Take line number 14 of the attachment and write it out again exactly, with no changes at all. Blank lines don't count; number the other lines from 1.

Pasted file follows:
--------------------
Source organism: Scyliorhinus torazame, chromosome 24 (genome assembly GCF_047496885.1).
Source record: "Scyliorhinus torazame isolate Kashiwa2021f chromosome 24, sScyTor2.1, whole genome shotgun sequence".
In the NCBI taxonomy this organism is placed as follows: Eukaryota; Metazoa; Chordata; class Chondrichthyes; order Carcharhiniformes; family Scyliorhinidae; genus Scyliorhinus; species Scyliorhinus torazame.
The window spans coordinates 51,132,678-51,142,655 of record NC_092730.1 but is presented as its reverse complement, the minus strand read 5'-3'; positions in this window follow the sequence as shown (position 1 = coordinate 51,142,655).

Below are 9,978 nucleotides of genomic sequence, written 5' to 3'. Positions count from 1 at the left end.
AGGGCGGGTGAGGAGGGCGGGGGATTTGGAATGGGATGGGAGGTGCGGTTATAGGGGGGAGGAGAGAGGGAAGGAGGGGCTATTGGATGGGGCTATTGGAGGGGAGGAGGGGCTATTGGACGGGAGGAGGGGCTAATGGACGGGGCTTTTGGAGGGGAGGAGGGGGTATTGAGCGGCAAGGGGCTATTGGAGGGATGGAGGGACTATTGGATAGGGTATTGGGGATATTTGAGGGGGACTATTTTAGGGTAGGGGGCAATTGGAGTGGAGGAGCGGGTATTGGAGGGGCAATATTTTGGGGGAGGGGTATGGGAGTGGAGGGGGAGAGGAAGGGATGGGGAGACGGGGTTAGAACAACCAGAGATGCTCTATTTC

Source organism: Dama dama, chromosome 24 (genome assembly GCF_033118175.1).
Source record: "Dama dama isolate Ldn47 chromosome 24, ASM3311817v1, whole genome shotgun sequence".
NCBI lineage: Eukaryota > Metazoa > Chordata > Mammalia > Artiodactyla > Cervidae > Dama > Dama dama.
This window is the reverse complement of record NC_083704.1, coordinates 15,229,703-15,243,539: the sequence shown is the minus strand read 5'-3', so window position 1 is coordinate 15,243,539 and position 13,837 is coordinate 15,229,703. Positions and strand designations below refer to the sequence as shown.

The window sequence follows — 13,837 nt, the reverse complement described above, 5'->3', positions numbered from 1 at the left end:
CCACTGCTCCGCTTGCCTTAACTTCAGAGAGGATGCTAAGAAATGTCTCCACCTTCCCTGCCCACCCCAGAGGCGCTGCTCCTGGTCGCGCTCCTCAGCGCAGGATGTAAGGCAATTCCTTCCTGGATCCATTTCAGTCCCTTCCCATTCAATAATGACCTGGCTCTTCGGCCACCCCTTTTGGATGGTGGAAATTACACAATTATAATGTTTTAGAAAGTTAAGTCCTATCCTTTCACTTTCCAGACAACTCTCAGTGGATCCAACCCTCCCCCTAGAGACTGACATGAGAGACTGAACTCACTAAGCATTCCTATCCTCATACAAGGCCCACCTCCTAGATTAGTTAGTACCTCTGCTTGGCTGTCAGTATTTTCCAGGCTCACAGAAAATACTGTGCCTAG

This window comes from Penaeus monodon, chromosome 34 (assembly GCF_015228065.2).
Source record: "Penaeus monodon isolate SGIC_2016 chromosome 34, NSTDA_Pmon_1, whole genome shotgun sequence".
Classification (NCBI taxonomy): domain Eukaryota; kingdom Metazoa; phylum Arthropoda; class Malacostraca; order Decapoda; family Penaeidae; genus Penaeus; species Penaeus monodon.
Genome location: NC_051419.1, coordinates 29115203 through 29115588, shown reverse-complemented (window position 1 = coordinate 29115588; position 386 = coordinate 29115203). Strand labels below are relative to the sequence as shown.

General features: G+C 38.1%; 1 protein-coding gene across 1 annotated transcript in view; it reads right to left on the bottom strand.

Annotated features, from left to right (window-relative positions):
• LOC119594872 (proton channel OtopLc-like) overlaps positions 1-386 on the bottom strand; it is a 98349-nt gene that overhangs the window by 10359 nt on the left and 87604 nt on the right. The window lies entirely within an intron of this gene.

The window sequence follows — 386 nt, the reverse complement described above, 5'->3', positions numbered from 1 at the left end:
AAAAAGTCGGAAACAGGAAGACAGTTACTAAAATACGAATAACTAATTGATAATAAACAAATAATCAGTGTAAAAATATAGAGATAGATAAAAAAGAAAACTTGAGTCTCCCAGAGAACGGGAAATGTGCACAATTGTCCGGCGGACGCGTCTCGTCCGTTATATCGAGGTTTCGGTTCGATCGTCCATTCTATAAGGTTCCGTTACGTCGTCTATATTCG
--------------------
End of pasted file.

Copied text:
Source record: "Penaeus monodon isolate SGIC_2016 chromosome 34, NSTDA_Pmon_1, whole genome shotgun sequence".